Rev. Dr. B. Kevin Smalls
We are thrilled to welcome the writing of Rev. Dr. B. Kevin Smalls for the Preaching Notes for this worship series. Dr. Smalls is senior pastor of Hope United Methodist Church in Southfield, Michigan, and an ordained elder in The United Methodist Church. Click here to read more about Dr. Smalls.
Vineyards are aesthetically beautiful places. They have beautiful greenery, well-manicured lawns, and rows of grapevines. They are exquisite and breathtaking. The rolling hills are marvelous to see.
In biblical days, a vineyard was a prized possession. They were well taken care of. It actually took a great deal to take care of them. There was always the nurturing of the grapes or whatever fruit was featured. This tending to the vineyard was all orchestrated for one thing: grapes—fresh, whole, round, perfect grapes. Workers in the vineyard were meticulous and detailed in their care.
However, God speaks of grapes gone wild. There is no excuse for wild grapes. They’ve been watered, given good shade so as to not be parched by the sun. They’ve been given the best environment for growth. So, it’s not adding up. Why has God’s vineyard, a beautiful masterpiece, somehow led to the production of wild grapes? These grapes were not sufficient, healthy, or wholesome for their intended use.
This would not be the last time God was disappointed by fruit. You’ll recall Jesus while on a journey walked up to a fig tree that looked like it was ready for the picking, but it was not. Jesus was seemingly angry at the tree for false advertising. The tree was presenting an appearance that didn’t match its reality. This too was a lesson.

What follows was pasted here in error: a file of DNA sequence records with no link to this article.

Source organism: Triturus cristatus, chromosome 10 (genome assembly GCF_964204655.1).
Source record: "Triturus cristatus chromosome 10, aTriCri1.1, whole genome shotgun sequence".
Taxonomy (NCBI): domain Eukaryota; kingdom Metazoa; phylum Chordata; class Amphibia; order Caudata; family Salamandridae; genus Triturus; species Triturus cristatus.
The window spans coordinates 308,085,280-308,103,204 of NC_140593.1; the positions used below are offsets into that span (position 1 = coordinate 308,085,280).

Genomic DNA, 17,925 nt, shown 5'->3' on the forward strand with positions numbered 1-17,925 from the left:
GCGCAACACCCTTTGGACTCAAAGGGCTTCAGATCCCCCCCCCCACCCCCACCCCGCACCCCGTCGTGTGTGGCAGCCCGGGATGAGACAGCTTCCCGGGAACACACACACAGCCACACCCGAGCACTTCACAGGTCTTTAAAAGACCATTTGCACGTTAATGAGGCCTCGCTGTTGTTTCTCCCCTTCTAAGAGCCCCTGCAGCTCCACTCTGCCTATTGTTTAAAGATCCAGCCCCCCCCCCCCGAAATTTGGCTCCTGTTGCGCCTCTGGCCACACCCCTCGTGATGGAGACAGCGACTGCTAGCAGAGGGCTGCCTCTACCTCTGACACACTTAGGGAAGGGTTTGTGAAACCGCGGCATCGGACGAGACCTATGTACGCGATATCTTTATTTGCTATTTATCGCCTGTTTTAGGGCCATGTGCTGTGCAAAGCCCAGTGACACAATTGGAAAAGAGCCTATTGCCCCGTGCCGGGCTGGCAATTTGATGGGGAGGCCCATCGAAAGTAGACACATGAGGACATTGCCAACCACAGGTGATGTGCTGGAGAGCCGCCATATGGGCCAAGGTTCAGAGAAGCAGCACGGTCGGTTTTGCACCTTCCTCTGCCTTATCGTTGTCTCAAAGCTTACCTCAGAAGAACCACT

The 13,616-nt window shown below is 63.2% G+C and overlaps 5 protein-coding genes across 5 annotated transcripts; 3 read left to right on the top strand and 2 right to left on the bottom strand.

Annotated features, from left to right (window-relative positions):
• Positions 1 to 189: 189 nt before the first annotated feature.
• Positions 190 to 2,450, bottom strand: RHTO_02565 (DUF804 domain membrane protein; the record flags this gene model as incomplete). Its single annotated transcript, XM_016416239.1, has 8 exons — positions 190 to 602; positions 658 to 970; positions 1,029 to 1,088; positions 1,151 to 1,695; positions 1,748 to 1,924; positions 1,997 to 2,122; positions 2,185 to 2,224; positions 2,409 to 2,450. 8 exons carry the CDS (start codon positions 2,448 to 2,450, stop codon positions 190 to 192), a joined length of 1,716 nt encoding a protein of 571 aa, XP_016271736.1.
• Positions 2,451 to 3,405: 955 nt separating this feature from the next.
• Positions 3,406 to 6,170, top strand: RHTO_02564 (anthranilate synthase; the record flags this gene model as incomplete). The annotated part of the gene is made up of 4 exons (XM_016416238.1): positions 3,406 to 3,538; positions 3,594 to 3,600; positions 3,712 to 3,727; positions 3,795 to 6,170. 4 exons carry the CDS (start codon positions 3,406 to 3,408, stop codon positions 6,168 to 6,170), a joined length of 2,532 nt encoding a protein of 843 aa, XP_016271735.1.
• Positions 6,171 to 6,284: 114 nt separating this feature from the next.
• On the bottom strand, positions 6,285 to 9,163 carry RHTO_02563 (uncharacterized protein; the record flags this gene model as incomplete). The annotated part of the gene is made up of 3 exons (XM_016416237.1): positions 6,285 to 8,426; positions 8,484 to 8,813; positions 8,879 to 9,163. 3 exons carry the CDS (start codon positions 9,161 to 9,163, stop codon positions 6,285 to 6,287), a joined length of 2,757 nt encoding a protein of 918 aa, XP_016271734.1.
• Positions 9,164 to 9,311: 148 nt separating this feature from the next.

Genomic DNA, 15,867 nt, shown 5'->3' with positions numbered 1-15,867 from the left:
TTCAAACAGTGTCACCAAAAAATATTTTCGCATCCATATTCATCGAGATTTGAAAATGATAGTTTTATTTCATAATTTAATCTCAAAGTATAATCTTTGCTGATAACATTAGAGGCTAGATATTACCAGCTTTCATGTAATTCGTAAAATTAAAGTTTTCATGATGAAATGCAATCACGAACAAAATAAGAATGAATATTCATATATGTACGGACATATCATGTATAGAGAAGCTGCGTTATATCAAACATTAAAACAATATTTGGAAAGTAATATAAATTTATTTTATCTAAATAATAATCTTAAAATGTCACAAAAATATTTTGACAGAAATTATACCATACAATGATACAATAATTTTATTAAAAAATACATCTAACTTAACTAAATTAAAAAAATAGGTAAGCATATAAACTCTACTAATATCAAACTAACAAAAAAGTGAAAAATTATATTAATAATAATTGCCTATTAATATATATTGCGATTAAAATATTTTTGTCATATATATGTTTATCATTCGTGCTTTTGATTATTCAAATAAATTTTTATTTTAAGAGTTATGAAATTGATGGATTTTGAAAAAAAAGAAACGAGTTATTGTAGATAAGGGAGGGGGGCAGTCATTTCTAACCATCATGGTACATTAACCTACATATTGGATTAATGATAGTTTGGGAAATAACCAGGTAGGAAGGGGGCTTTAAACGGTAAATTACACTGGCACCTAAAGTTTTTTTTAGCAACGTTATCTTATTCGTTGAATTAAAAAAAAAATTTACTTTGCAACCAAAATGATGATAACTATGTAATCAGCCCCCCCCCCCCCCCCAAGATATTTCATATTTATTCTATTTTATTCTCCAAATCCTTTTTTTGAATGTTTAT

Today, our vineyards are buildings. Big churches in some cases. Sanctuaries with major lighting and technology packages and cafés and eateries to enjoy one’s sojourn there. The visuals can be breathtaking, and clearly the buildings are well-cared for.
Yet, the world seems to still be struggling with issues of deep oppression, massive healthcare needs, racism in housing markets, immigration discrimination, ageism, misogyny, xenophobia, and nationalism.
How can this be with so many vineyards in our midst? Could it be that they are producing wild grapes?
The formula for getting all this corrected remains: repentance. The lack of repentance will prompt God to remove the workers in the vineyards, dismantle the vineyards, and let the people have their way. This, of course, means that there will scorching heat, weather, and lack of nourishment that will cause great suffering and despair.
There is nothing wrong with great vineyards. But that is only a little bit of what it means to be a people connected to their God.
How is God calling us to address grapes gone wild in our contexts? Be mindful, however. Jesus did this in his opening homily in Nazareth after reading from this very book, Isaiah.
Once the scroll was rolled up, he began to announce that the day was at hand when God would finally get what God wanted for those who were oppressed. He would be the one to complete it.
This kind of sermon angers a church, and it almost got Jesus killed. Nevertheless, it was from here that he launched his messianic ministry; albeit, from the margins.